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Toxicol Appl Pharmacol. 1989 Dec;101(3):521-42.

Histologic changes in the respiratory tract induced by inhalation of xenobiotics: physiologic adaptation or toxicity?

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  • 1Toxicology Research Division, R. J. Reynolds Tobacco Company, Winston-Salem, North Carolina 27102.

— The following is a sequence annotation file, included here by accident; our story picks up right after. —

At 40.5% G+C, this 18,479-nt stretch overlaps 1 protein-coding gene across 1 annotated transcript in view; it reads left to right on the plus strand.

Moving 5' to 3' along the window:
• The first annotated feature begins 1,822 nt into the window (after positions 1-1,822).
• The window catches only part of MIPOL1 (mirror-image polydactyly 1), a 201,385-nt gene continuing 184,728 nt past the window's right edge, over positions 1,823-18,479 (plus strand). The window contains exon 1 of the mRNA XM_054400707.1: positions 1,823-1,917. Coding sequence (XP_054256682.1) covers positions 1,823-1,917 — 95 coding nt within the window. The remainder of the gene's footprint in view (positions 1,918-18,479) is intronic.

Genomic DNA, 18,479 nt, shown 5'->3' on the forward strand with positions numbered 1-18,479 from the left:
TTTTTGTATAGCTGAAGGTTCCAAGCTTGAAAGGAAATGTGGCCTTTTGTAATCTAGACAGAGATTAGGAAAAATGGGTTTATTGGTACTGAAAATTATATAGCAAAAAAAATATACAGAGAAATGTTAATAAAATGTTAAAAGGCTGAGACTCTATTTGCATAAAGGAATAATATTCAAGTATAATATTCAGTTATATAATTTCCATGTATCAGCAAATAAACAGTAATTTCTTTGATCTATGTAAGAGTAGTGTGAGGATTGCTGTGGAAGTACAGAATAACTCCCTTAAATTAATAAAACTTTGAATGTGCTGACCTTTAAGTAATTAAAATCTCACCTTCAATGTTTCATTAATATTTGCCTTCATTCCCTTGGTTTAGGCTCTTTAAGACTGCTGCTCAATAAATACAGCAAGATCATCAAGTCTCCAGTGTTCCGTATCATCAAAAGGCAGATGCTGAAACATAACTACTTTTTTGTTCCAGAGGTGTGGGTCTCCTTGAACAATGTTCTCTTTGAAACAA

Toxicologists and pathologists are often faced with the dilemma of categorizing changes observed in the respiratory tract of laboratory animals as either "adaptive" or "toxic." However, it is often difficult to interpret the nature of a given change as either "adaptive" or "toxic." Certain lesions or changes in the respiratory tract are to be expected from the concentration of materials given or the experimental design of a study. Careful analysis suggests that some of these changes may be more properly described as adaptive rather than toxic within the context of a given study or situation. Tissue changes discussed in this paper include squamous metaplasia of laryngeal epithelium, goblet cell change in respiratory epithelium, macrophage accumulation within alveoli, and bronchiolization of alveolar epithelium. Examples provided show that some of these changes observed in inhalation studies are similar in severity but slightly increased in frequency over sham control animals. The introduction of exogenous material into the respiratory tract of laboratory animals in an experimental setting should be expected to result in certain changes. The challenge scientists must accept is to interpret these changes so that toxic events may be separated from adaptive changes. In order to meet this challenge, studies incorporating several species and novel technologies may have to be utilized.

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